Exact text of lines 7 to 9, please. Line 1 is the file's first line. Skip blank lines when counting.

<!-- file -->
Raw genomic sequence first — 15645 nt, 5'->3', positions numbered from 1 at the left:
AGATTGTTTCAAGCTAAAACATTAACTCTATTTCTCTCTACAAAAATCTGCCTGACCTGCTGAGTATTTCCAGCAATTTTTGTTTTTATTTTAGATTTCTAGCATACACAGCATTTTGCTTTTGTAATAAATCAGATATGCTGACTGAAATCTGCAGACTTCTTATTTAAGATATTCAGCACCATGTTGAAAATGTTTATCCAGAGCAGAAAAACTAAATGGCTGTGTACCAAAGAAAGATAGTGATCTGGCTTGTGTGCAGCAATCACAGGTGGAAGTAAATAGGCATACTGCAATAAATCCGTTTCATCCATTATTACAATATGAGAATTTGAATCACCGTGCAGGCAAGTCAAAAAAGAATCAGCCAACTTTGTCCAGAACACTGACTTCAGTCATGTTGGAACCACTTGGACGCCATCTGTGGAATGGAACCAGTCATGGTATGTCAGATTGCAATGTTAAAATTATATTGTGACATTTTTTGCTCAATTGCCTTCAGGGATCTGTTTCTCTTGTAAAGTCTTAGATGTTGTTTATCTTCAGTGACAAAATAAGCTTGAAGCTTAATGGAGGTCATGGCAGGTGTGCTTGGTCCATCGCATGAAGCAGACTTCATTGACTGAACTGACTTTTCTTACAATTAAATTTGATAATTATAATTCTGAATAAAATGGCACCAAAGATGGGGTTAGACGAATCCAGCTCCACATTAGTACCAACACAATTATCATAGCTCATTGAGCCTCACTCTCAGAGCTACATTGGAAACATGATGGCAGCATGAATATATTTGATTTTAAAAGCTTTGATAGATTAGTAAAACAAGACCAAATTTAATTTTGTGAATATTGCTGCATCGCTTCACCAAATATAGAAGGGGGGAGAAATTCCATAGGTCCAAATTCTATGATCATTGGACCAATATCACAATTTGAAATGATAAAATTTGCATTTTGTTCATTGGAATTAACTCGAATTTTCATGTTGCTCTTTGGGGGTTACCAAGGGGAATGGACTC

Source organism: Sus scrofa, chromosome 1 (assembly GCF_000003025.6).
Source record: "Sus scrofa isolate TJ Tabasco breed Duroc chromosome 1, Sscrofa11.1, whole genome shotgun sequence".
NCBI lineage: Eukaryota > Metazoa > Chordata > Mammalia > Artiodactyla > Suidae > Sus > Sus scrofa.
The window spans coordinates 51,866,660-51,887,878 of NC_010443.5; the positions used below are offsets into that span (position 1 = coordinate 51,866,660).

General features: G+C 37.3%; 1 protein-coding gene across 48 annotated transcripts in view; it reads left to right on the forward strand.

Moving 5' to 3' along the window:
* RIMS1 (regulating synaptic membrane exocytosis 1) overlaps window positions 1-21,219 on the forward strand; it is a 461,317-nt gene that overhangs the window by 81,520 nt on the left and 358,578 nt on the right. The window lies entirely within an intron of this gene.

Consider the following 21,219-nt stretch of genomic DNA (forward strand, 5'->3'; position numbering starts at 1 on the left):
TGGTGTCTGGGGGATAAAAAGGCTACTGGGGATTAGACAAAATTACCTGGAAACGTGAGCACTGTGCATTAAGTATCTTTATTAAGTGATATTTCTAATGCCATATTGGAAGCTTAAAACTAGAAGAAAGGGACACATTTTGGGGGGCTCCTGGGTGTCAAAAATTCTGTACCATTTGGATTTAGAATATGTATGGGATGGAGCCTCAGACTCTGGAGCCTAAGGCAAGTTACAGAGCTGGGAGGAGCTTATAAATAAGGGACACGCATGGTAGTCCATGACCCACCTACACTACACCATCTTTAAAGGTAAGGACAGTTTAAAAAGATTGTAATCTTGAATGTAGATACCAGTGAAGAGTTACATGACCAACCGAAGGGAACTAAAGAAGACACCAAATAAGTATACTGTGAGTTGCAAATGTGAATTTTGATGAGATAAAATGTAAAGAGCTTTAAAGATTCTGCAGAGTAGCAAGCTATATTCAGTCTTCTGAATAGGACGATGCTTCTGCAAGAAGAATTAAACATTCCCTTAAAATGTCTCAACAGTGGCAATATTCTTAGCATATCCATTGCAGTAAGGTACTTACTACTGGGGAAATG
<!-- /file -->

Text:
General features: G+C 37.3%; 1 protein-coding gene across 48 annotated transcripts in view; it reads left to right on the forward strand.

Moving 5' to 3' along the window:
* RIMS1 (regulating synaptic membrane exocytosis 1) overlaps window positions 1-21,219 on the forward strand; it is a 461,317-nt gene that overhangs the window by 81,520 nt on the left and 358,578 nt on the right. The window lies entirely within an intron of this gene.